Buxton Naval Facility

The Buxton Naval Facility Formerly Used Defense Sites (FUDS) property was used by the U.S. Navy as a submarine monitoring station. The Department of Defense (DoD) acquired the 49.99-acre property on 9 February 1956 through a special use permit with the National Park Service (NPS) and subsequently eight additional acres from private parties for the facility. The Buxton Naval Facility continued to operate until closure on 30 June 1982. The U.S. Coast Guard (USCG) subsequently used the property until 2010, at which point it was returned to NPS.

The Buxton Naval Facility FUDS property contains three projects. Below is a summary of each project:

  • Project 01: On 1 February 1989, the U.S. Army Corps of Engineers (USACE), Savannah District created Project 01 to remove seven aboveground storage tanks (ASTs) (six 1,000-gallon tanks and one 57.6’ x 14’ tank), followed by environmental testing and sampling to determine the need for further action. In 1991, three additional ASTs (one 3,000 gallon, one 4,000 gallon, and one 7,000 gallon tank) were removed from the property. USACE determined no further action was required on 30 September 1993 and the project was closed out on 30 September 2009. The North Carolina Department of Environment and Natural Resources (NCDENR), currently known as the Department of Environmental Quality (NCDEQ), concurred with closeout of the project.
  • Project 02: On 17 May 1991, the USACE created Project 02 to demolish and remove a communications tower. However, NPS and USCG informed USACE that the tower was still being used. Accordingly, no demolition or removal activities occurred and USACE closed out the project on 30 September 1991.
  • Project 03: On 20 August 1998, USACE created Project 03 to address soil contamination discovered at the grease ramp/oil change ramp (OCR), Building 9, and underground piping after the USCG’s removal of 27 underground storage tanks (USTs). 
    • Under Project 03, USACE prepared a Comprehensive Site Assessment (CSA) Report in February 2001. The assessment field work included the installation of 10 groundwater monitoring wells, and the collection of soil, groundwater, surface water, and sediment samples for laboratory analysis. In March 2000, during the field work, a fuel oil pipeline connecting an AST and Building 9 were removed and closure sampling revealed soil and grease contamination in the soil. Six additional monitoring wells were installed, and additional sampling was conducted. Naphthalene was detected above NCDENR standards in one groundwater well.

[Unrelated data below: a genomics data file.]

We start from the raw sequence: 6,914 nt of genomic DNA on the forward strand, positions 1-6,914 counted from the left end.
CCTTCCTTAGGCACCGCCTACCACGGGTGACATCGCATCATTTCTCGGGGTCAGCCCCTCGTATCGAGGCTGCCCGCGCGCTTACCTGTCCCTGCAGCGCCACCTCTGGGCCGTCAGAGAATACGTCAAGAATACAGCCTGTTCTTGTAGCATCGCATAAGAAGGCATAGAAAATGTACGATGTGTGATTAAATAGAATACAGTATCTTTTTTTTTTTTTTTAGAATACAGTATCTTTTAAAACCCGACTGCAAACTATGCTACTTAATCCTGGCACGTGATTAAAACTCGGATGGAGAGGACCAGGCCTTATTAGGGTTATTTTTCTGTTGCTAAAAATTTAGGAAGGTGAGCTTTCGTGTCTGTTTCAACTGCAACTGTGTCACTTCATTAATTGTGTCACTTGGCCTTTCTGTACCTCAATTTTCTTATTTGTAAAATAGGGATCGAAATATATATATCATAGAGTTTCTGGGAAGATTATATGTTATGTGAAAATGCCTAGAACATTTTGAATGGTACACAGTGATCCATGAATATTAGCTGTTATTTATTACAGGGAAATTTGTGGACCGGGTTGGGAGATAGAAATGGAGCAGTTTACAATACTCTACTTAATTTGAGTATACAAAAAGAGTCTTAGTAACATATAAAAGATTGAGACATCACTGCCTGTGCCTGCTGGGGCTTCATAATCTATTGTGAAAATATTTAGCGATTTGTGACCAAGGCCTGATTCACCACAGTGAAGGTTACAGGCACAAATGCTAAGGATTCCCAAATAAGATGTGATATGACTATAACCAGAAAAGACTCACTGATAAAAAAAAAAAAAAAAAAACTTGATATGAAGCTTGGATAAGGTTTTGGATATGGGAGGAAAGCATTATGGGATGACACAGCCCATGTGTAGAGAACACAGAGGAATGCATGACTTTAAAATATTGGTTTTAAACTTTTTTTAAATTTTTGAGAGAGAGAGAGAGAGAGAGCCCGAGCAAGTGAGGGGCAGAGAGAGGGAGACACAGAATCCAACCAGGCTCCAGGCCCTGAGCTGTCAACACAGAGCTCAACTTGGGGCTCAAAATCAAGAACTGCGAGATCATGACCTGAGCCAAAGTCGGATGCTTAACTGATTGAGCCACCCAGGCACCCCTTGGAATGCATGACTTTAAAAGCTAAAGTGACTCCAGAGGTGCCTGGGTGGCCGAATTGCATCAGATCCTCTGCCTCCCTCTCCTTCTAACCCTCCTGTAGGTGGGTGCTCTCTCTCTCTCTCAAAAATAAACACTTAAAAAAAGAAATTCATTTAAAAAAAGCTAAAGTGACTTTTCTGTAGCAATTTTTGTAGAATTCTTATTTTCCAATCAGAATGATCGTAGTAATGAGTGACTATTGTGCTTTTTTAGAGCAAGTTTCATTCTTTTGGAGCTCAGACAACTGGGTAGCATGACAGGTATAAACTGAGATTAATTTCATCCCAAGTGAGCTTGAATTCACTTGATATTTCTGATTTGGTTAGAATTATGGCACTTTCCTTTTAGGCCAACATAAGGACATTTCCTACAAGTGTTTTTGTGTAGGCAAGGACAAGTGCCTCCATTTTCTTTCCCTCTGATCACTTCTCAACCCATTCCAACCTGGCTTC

• In December 2001, the USACE prepared a Corrective Action Plan (CAP). The investigation focused on the former AST pad near Building 7, Building 9, the OCR between Buildings 6 and 7, and Building 19. The CAP recommended the installation of 2 new groundwater monitoring wells near the OCR, demolition and removal of the concrete OCR structure, remediation of soil by excavation and thermal treatment, and monitored natural attenuation of groundwater.
    • In 2004, the USACE removed approximately 4,006 tons (2,706 cubic yards) of contaminated soil, demolished and removed the OCR, collected 30 confirmation samples, and documented this action in a January 2005 report.  Excavations were typically to a depth of seven feet below ground surface (bgs) and confirmation sampling confirmed all contaminated soil had been removed with the exception of one sample due to the presence of critical utilities and an existing road. The contaminated soil was taken to an approved land farm in Martin County, NC.
    • Since 2005, the USACE has performed 32 groundwater monitoring events to evaluate groundwater contaminant concentrations. The most recent event occurred in March 2024. The USACE also conducted groundwater injection treatment with two events in 2020 and 2021. Groundwater monitoring data indicates the injection events have been successful as petroleum contaminant concentrations in the groundwater have decreased significantly. Preliminary data from the March 2024 groundwater sampling event indicate the concentrations of all petroleum constituents are below North Carolina groundwater quality standards.